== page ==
North Carolina Parents Can Now Freeze Their Child's Credit
Beginning January 1, parents in North Carolina will have a new way to protect their children’s identity before they turn 18. A new state law from the Department of Justice will allow parents to put a security freeze on their child’s credit to help prevent identity theft while the child is a minor.
A credit freeze can stop people from opening credit card accounts and taking out loans in someone else’s name if they have acquired a Social Security Number and other personal details. The freeze acts as a safely measure, giving the person peace of mind that his or her credit is protected.
Children’s Social Security Numbers are exposed in a number of settings, from signing up for a program at school to applying for summer camp. Identity thieves can use this information to destroy a child’s credit before the child even has a chance to build up a credit score. Under the new law, parents will have a way to prevent that issue from happening so their children can enter adulthood with a clean slate.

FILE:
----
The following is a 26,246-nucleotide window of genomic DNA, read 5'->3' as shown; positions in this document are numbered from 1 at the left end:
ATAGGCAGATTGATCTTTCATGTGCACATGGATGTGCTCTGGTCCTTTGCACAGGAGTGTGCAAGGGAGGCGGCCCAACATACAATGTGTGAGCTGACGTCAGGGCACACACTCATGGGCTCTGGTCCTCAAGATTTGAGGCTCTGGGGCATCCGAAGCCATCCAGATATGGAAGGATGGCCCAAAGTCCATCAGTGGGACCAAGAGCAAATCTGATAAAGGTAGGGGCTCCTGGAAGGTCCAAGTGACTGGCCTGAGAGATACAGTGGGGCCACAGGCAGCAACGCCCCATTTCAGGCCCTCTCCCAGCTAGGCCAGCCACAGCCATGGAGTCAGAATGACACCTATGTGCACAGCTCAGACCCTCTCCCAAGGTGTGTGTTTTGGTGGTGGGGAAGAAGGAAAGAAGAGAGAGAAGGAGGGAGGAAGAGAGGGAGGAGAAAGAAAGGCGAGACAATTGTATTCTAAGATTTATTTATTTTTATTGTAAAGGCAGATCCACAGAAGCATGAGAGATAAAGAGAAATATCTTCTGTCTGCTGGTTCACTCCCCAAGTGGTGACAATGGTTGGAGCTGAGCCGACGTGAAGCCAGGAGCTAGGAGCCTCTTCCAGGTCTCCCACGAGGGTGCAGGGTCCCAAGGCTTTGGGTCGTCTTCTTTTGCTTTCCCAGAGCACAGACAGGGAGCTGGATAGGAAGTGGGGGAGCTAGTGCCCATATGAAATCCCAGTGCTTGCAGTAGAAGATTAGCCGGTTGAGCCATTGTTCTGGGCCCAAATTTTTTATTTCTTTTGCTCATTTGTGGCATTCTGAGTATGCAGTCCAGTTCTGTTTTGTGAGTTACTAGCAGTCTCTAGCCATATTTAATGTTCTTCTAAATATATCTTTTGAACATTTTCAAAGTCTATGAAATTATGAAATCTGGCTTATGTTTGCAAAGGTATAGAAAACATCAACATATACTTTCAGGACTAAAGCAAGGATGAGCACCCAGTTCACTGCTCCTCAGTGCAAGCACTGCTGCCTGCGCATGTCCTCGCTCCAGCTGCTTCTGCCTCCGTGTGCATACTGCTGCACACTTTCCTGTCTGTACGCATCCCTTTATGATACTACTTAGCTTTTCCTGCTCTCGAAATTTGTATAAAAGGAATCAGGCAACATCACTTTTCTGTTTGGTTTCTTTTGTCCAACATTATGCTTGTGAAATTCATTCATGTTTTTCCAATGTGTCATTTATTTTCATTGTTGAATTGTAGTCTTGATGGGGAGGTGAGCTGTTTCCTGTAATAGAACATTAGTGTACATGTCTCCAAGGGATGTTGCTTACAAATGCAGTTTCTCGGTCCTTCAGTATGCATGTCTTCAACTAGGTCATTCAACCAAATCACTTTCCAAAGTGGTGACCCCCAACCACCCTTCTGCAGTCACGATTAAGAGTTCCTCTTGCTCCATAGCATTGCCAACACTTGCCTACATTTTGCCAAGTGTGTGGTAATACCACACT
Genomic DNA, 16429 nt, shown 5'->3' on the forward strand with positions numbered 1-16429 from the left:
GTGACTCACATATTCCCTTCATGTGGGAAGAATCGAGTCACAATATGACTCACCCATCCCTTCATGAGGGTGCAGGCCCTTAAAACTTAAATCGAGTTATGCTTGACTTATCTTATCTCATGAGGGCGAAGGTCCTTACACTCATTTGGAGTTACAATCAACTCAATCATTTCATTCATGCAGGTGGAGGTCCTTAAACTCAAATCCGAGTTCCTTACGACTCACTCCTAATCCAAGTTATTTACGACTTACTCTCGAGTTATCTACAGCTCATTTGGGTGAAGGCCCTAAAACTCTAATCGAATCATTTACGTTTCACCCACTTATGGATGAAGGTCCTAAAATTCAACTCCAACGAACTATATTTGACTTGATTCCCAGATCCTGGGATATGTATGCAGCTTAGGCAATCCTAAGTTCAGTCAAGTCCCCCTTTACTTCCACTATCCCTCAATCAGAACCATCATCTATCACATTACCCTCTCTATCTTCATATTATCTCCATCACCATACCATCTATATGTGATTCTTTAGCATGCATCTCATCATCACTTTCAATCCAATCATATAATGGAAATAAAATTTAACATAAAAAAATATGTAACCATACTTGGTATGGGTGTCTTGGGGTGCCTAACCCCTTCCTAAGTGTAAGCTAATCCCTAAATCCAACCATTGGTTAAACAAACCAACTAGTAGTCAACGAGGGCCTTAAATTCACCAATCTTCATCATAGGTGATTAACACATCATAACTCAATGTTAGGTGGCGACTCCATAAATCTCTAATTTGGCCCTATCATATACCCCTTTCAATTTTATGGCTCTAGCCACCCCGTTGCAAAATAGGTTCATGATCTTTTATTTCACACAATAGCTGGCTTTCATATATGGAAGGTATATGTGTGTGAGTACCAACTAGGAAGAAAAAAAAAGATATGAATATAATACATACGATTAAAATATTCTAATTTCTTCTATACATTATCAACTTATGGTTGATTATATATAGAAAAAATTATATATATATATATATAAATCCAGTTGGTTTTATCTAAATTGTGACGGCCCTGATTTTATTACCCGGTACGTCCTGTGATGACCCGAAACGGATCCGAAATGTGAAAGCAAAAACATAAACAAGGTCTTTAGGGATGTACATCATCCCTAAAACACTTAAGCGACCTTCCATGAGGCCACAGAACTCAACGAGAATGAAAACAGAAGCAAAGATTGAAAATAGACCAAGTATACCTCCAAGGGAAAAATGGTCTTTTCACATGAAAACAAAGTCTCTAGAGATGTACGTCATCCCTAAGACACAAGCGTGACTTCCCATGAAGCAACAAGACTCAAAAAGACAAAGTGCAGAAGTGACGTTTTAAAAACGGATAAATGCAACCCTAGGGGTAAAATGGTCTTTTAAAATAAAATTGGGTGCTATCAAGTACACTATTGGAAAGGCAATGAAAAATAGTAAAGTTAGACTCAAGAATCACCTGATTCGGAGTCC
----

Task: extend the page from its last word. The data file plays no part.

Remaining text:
Parents must pay $5 to freeze their children’s credit, but the freeze will extend across all three credit bureaus.
About Bill Hardekopf
Bill Hardekopf is the CEO of LowCards.com and covers the credit card industry from all perspectives. Bill has been involved with personal finance for over 15 years. He is a frequent contributor to Forbes, The Street and The Christian Science Monitor.